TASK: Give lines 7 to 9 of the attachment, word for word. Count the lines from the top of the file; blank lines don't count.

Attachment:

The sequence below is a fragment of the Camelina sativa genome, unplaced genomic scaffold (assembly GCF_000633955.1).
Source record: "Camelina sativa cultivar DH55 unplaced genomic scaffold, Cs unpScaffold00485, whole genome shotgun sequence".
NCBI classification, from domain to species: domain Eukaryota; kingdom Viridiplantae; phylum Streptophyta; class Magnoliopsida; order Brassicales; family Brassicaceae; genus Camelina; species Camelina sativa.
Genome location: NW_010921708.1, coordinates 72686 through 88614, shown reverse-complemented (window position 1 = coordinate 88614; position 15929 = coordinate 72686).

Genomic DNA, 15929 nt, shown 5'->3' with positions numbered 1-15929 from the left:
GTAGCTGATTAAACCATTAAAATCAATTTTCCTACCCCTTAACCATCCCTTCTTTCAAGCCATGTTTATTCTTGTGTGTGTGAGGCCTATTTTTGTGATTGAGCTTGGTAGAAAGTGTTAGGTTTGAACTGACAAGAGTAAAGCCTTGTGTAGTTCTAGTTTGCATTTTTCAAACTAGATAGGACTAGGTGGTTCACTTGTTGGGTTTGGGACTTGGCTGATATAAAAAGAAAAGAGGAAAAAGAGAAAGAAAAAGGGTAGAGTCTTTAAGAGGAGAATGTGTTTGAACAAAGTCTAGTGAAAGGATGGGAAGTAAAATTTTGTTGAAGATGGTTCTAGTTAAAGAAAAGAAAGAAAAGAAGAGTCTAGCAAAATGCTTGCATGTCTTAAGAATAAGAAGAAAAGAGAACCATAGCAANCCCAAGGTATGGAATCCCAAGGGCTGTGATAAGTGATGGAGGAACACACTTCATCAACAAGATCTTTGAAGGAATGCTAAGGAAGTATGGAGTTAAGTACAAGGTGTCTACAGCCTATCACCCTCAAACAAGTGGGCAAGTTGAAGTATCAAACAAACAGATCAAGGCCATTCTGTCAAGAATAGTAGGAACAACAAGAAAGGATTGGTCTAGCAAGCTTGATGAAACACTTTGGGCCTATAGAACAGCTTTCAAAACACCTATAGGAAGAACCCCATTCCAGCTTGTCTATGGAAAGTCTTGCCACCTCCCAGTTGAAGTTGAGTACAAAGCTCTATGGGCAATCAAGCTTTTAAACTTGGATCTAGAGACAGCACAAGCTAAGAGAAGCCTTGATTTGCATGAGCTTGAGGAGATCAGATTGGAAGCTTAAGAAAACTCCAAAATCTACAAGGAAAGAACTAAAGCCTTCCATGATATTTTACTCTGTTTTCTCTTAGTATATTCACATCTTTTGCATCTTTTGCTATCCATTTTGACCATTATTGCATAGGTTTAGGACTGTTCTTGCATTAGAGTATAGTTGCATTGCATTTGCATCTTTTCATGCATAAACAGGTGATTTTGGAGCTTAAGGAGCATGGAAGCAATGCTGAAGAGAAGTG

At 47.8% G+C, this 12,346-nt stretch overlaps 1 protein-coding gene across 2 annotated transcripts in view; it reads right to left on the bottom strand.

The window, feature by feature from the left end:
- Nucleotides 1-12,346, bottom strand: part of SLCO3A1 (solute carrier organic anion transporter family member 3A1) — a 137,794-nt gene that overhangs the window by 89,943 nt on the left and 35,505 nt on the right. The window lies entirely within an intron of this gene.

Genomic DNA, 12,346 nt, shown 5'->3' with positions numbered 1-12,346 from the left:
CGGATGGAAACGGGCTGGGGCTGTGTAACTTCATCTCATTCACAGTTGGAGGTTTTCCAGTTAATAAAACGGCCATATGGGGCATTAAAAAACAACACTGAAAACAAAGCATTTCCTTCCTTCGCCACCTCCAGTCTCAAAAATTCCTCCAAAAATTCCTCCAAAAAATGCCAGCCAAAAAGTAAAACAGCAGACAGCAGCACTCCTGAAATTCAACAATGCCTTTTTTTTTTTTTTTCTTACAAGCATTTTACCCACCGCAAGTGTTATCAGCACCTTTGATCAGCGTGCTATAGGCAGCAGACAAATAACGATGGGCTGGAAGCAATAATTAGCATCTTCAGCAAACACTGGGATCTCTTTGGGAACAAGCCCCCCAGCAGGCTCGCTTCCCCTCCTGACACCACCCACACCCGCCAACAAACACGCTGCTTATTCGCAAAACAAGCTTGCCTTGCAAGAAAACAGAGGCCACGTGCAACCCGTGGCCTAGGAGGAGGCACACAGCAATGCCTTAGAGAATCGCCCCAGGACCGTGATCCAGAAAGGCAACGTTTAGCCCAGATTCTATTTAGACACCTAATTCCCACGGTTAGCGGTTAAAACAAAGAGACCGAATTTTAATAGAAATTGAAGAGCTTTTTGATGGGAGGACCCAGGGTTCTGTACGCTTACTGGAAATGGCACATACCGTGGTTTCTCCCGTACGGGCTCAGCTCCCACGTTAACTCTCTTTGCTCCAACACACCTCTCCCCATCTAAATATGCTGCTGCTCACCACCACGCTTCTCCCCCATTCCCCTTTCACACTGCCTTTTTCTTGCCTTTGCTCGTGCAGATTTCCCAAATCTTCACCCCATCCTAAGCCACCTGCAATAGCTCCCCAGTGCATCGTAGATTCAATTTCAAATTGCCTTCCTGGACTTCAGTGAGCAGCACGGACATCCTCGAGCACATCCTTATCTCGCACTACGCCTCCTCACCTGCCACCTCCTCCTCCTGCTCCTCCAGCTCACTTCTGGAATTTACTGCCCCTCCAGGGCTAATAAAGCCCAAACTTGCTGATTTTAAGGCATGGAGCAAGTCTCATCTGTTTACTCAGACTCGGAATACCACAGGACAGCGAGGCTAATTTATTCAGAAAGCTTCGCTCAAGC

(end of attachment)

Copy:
At 47.8% G+C, this 12,346-nt stretch overlaps 1 protein-coding gene across 2 annotated transcripts in view; it reads right to left on the bottom strand.

The window, feature by feature from the left end:
- Nucleotides 1-12,346, bottom strand: part of SLCO3A1 (solute carrier organic anion transporter family member 3A1) — a 137,794-nt gene that overhangs the window by 89,943 nt on the left and 35,505 nt on the right. The window lies entirely within an intron of this gene.